Sulphur, phosphorus, silicon, chlorine, bromine and iodine all lower thedeformation frequency of the CH2 group to 1450-1405 cm-1. The methylgroups give rise to two vibration bands, the asymmetric deformation band 6320 Gunasekaran et al. Asian J. Chem. INTERNAL STANDARD EVALUATION FOR ALBENDAZOLE Internal standard of specific modes of vibration at 3328 cm-1 3328/ 2957/ 1712/ 1633/ 1589/ 1460/ 1268/ 1194/ Labelled condition 1.0000 1.2397 1.1227 2.8296 2.3988 1.5569 2.7603 1.8488 Exposed to sunlight 1.0000 1.2311 1.1296 3.1464 2.5722 1.5881 3.0984 1.9281 At ice point 1.0000 1.2732 1.1311 3.5474 2.8455 1.6613 3.4912 2.0346 Internal standard of specific modes of vibration at 2957 cm-1 3328/ 2957/ 1712/ 1633/ 1589/ 1460/ 1268/ 1194/ Labelled condition 0.8066 1.0000 0.9056 2.2824 1.9349 1.2559 2.2265 1.4913 Exposed to sunlight 0.8123 1.0000 0.9175 2.5557 2.0893 1.2899 2.5167 1.5661 At ice point 0.7854 1.0000 0.8884 2.7861 2.2349 1.3048 2.7420 1.5980 Internal standard of specific modes of vibration at 1712 cm-1 3328/ 2957/ 1712/ 1633/ 1589/ 1460/ 1268/ 1194/ Labelled condition 0.8907 1.1043 1.0000 2.5204 2.1367 1.3868 2.4587 1.6468 Exposed to sunlight 0.8853 1.0899 1.0000 2.7854 2.2770 1.4059 2.7429 1.7069 At ice point 0.8841 1.1257 1.0000 3.1363 2.5157 1.4688 3.0866 1.7988 Internal standard of specific modes of vibration at 1633 cm-1 3328/ 2957/ 1712/ 1633/ 1589/ 1460/ 1268/ 1194/ Labelled condition 0.3534 0.4381 0.3968 1.0000 0.8477 0.5502 0.9755 0.6534 Exposed to sunlight 0.3178 0.3913 0.3590 1.0000 0.8175 0.5047 0.9847 0.6128 At ice point 0.2819 0.3589 0.3188 1.0000 0.8021 0.4683 0.9842 0.5735 Internal standard of specific modes of vibration at 1589 cm-1 3328/ 2957/ 1712/ 1633/ 1589/ 1460/ 1268/ 1194/ Labelled condition 0.4169 0.5168 0.4680 1.1796 1.0000 0.6491 1.1507 0.7707 Exposed to sunlight 0.3888 0.4786 0.4392 1.2233 1.0000 0.6174 1.2046 0.7496 At ice point 0.3514 0.4475 0.3975 1.2467 1.0000 0.5838 1.2269 0.7150 Internal standard of specific modes of vibration at 1460 cm-1 3328/ 2957/ 1712/ 1633/ 1589/ 1460/ 1268/ 1194/ Labelled condition 0.6423 0.7963 0.7211 1.8174 1.5407 1.0000 1.7729 1.1874 Exposed to sunlight 0.6297 0.7752 0.7113 1.9812 1.6196 1.0000 1.9510 1.2141 At ice point 0.6019 0.7664 0.6808 2.1353 1.7128 1.0000 2.1015 1.2247 Internal standard of specific modes of vibration at 1268c m-1 3328/ 2957/ 1712/ 1633/ 1589/ 1460/ 1268/ 1194/ Labelled condition 0.3623 0.4491 0.4067 1.0251 0.8690 0.5640 1.0000 0.6698 Exposed to sunlight 0.3227 0.3973 0.3646 1.0155 0.8302 0.5126 1.0000 0.6223 At ice point 0.2864 0.3647 0.3240 1.0161 0.8150 0.4759 1.0000 0.5828 Internal standard of specific modes of vibration at 1194 cm-1 3328/ 2957/ 1712/ 1633/ 1589/ 1460/ 1268/ 1194/ Labelled condition 0.5409 0.6706 0.6073 1.5305 1.2975 0.8422 1.4930 1.0000 Exposed to sunlight 0.5186 0.6385 0.5859 1.6319 1.3340 0.8237 1.6070 1.0000 At ice point 0.4915 0.6258 0.5559 1.7436 1.3986 0.8165 1.7159 1.0000 Vol. 20, No. 8 (2008) Vibrational & Qualitative Analysis of Albendazole & Mebendazole 6321 INTERNAL STANDARD EVALUATION FOR MEBENDAZOLE Internal standard of specific modes of vibration at 3368 cm-1 3368/ 2947/ 1731/ 1639/ 1593/ 1456/ 1259/ 1227/ Labelled condition 1.0000 0.5094 1.2017 1.2952 1.2697 0.9731 1.2975 1.1730 Exposed to sunlight 1.0000 0.4604 1.3973 1.8184 1.7114 0.9824 2.2556 1.3838 At ice point 1.0000 0.4807 1.3075 1.8636 1.7013 0.9508 2.0290 1.3353 Internal standard of specific modes of vibration at 2947 cm-1 3368/ 2947/ 1731/ 1639/ 1593/ 1456/ 1259/ 1227/ Labelled condition 1.9631 1.0000 2.3591 2.5427 2.4926 1.9104 2.5471 2.3028 Exposed to sunlight 2.1721 1.0000 3.0351 3.9497 3.7173 2.1337 4.8994 3.0057 At ice point 2.0803 1.0000 2.7200 3.8767 3.5392 1.9779 4.2208 2.7777 Internal standard of specific modes of vibration at 1731 cm-1 3368/ 2947/ 1731/ 1639/ 1593/ 1456/ 1259/ 1227/ Labelled condition 0.8321 0.4239 1.0000 1.0778 1.0566 0.8098 1.0797 0.9761 Exposed to sunlight 0.7157 0.3295 1.0000 1.3014 1.2248 0.7030 1.6143 0.9903 At ice point 0.7648 0.3676 1.0000 1.4252 1.3012 0.7271 1.5518 1.0212 Internal standard of specific modes of vibration at 1639cm-1 3368/ 2947/ 1731/ 1639/ 1593/ 1456/ 1259/ 1227/ Labelled condition 0.7721 0.3933 0.9278 1.0000 0.9803 0.7513 1.0017 0.9057 Exposed to sunlight 0.5499 0.2532 0.7684 1.0000 0.9412 0.5402 1.2404 0.7610 At ice point 0.5366 0.2579 0.7016 1.0000 0.9129 0.5102 1.0888 0.7165 Internal standard of specific modes of vibration at 1593 cm-1 3368/ 2947/ 1731/ 1639/ 1593/ 1456/ 1259/ 1227/ Labelled condition 0.7876 0.4012 0.9465 1.0201 1.0000 0.7664 1.0219 0.9238 Exposed to sunlight 0.5843 0.2690 0.8165 1.0625 1.0000 0.5740 1.3180 0.8086 At ice point 0.5878 0.2825 0.7685 1.0954 1.0000 0.5588 1.1926 0.7848 Internal standard of specific modes of vibration at 1456 cm-1 3368/ 2947/ 1731/ 1639/ 1593/ 1456/ 1259/ 1227/ Labelled condition 1.0276 0.5235 1.2349 1.3310 1.3048 1.0000 1.3333 1.2054 Exposed to sunlight 1.0180 0.4687 1.4224 1.8511 1.7422 1.0000 2.2962 1.4087 At ice point 1.0518 0.5056 1.3752 1.9601 1.7894 1.0000 2.1340 1.4044 Internal standard of specific modes of vibration at 1259 cm-1 3368/ 2947/ 1731/ 1639/ 1593/ 1456/ 1259/ 1227/ Labelled condition 0.7707 0.3926 0.9262 0.9983 0.9786 0.7500 1.0000 0.9041 Exposed to sunlight 0.4433 0.2041 0.6195 0.8062 0.7587 0.4355 1.0000 0.6135 At ice point 0.4929 0.2369 0.6444 0.9185 0.8385 0.4686 1.0000 0.6581 Internal standard of specific modes of vibration at 1227cm-1 3368/ 2947/ 1731/ 1639/ 1593/ 1456/ 1259/ 1227/ Labelled condition 0.8525 0.4343 1.0245 1.1042 1.0824 0.8296 1.1061 1.0000 Exposed to sunlight 0.7226 0.3327 1.0098 1.3141 1.2367 0.7099 1.6300 1.0000 At ice point 0.7489 0.3600 0.9792 1.3956 1.2741 0.7120 1.5195 1.0000 6322 Gunasekaran et al. Asian J. Chem. correlation factor in all the three cases happens to be greater than 0.99indicating the excellent linear behaviour of the drugs in the chosen range.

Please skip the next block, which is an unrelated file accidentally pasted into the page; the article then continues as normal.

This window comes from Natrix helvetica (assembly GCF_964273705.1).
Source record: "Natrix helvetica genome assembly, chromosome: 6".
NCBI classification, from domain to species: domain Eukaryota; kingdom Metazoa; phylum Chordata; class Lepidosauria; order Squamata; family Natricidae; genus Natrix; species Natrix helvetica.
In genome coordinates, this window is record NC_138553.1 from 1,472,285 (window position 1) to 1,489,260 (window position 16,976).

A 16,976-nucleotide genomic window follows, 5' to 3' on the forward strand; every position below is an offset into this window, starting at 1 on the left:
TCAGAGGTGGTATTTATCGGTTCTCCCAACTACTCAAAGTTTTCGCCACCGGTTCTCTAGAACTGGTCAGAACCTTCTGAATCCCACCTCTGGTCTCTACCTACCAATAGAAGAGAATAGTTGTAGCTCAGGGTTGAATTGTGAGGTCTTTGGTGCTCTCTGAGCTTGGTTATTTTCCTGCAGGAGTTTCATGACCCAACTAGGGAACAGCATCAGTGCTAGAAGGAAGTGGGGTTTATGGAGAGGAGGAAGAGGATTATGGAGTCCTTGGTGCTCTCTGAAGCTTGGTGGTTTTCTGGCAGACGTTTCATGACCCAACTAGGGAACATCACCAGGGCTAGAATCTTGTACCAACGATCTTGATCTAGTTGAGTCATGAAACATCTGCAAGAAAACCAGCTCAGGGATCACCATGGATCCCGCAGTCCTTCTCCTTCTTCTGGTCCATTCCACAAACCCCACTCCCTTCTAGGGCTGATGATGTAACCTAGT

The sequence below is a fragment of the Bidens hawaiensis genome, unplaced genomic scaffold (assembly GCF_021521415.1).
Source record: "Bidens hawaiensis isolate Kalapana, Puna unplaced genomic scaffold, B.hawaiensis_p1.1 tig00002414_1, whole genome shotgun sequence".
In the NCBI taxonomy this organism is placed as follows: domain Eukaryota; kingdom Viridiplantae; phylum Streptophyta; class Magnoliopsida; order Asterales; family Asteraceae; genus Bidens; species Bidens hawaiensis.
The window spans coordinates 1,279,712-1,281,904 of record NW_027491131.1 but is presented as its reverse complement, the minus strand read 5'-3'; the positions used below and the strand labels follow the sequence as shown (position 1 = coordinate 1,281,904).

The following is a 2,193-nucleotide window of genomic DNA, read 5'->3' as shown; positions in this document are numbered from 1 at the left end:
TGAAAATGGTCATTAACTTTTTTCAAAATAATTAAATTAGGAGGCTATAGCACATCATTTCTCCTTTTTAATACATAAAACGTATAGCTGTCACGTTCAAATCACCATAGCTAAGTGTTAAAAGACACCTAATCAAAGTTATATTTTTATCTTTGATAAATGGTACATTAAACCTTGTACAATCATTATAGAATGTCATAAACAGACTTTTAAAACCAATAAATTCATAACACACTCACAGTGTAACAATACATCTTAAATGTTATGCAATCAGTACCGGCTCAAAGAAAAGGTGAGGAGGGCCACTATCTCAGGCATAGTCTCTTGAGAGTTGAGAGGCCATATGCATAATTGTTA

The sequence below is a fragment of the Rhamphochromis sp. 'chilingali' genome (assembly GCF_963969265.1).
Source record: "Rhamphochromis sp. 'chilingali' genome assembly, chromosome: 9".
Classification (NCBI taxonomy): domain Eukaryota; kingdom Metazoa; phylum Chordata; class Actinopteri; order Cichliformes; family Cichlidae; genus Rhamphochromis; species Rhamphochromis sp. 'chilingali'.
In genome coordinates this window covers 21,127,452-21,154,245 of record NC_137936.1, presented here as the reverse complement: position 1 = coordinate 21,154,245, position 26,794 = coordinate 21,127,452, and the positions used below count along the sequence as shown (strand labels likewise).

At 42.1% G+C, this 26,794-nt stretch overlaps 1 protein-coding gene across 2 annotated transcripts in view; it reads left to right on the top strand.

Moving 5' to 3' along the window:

Overlay of the UV-Visible spectra of albendazole and mebendazole of 10ppm, the mid-concentration level of linearity range level stored at the threeconditions projected in Figs. 5 and 6. As albendazole shows two absorptionpeaks, the change in the quality of the drugs has been ascertained by calcula-ting the Q-factor or the internal standard ratio by dividing the absorbancevalues of various peaks of the spectra of albendazole. These results projectedin Table-5 and diagrammatically represented in Fig. 7 are in support of theresults from vibrational spectral study on quality and indicate that the drugshave a change in their behaviour with a deviation from the prescribed storagecondition.